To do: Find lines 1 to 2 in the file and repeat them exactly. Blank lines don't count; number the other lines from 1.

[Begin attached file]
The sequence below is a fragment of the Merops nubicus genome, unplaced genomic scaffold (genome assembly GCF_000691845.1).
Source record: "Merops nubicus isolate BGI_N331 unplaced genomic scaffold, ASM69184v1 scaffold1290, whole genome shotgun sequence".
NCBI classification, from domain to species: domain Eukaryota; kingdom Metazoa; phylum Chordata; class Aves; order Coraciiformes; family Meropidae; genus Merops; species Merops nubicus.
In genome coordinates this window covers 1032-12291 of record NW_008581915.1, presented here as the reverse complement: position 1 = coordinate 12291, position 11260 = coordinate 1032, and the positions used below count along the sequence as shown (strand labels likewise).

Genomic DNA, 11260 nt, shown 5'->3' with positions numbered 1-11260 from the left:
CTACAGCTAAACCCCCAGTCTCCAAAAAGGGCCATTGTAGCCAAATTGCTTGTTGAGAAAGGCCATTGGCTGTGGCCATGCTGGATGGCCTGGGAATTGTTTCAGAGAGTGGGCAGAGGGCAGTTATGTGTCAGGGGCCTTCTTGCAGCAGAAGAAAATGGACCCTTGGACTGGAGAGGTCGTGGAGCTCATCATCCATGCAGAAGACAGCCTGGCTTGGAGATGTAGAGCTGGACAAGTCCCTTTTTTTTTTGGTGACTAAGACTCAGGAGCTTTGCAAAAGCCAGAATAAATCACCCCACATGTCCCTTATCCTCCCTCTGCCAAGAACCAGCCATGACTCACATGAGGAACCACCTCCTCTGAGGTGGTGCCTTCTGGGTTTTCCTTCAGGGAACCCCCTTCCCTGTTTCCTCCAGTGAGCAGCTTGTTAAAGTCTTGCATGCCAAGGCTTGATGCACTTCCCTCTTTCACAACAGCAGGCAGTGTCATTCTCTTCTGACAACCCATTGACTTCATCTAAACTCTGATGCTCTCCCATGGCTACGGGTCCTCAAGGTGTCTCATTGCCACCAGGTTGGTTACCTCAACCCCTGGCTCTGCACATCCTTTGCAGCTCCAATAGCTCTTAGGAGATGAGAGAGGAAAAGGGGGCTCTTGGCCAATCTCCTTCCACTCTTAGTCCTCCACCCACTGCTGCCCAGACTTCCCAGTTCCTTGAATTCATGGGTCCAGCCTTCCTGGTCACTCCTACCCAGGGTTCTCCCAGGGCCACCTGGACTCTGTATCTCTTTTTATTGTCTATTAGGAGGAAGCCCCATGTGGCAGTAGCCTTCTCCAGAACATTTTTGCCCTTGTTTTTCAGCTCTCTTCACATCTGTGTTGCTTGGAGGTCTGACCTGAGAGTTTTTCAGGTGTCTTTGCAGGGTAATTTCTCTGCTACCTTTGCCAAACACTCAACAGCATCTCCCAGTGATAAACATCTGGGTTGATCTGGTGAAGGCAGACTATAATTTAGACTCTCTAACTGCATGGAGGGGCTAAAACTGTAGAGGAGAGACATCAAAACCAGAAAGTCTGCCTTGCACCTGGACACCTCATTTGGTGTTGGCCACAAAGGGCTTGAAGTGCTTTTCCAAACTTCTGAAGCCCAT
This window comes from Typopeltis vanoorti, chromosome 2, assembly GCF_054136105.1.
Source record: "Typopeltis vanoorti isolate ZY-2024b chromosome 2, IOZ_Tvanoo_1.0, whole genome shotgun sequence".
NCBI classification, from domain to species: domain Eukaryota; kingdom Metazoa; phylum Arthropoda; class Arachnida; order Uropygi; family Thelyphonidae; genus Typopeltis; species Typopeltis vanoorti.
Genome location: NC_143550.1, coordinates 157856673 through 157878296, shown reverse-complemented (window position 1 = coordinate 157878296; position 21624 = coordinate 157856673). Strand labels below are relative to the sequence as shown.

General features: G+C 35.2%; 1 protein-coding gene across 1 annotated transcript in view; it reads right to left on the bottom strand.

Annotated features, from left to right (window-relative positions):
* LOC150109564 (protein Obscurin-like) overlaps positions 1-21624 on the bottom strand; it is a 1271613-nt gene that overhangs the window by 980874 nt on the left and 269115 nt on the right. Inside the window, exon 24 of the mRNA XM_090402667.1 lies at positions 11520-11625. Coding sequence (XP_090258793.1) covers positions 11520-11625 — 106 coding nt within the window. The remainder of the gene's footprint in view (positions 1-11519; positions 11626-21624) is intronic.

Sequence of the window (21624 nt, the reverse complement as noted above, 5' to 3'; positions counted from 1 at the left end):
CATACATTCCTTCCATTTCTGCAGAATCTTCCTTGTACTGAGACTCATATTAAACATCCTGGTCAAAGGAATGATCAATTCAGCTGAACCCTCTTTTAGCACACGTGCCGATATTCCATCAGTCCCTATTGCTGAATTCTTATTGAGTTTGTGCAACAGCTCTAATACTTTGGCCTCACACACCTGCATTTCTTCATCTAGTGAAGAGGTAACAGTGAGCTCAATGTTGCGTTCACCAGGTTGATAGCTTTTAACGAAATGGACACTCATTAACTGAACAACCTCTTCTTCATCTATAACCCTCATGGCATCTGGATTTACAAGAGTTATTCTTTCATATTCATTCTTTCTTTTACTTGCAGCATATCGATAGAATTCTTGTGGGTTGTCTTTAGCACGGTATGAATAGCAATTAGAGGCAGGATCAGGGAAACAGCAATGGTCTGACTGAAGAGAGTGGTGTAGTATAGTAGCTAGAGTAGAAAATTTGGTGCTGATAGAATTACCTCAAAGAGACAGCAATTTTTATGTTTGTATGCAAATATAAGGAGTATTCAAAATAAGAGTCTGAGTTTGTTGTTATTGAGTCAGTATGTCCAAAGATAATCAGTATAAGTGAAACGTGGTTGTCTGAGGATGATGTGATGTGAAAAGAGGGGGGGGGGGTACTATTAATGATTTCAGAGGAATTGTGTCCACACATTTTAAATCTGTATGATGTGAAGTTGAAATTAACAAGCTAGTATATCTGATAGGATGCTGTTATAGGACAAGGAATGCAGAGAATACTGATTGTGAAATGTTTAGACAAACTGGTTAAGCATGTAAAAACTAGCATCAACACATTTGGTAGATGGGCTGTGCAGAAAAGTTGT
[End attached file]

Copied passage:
The sequence below is a fragment of the Merops nubicus genome, unplaced genomic scaffold (genome assembly GCF_000691845.1).
Source record: "Merops nubicus isolate BGI_N331 unplaced genomic scaffold, ASM69184v1 scaffold1290, whole genome shotgun sequence".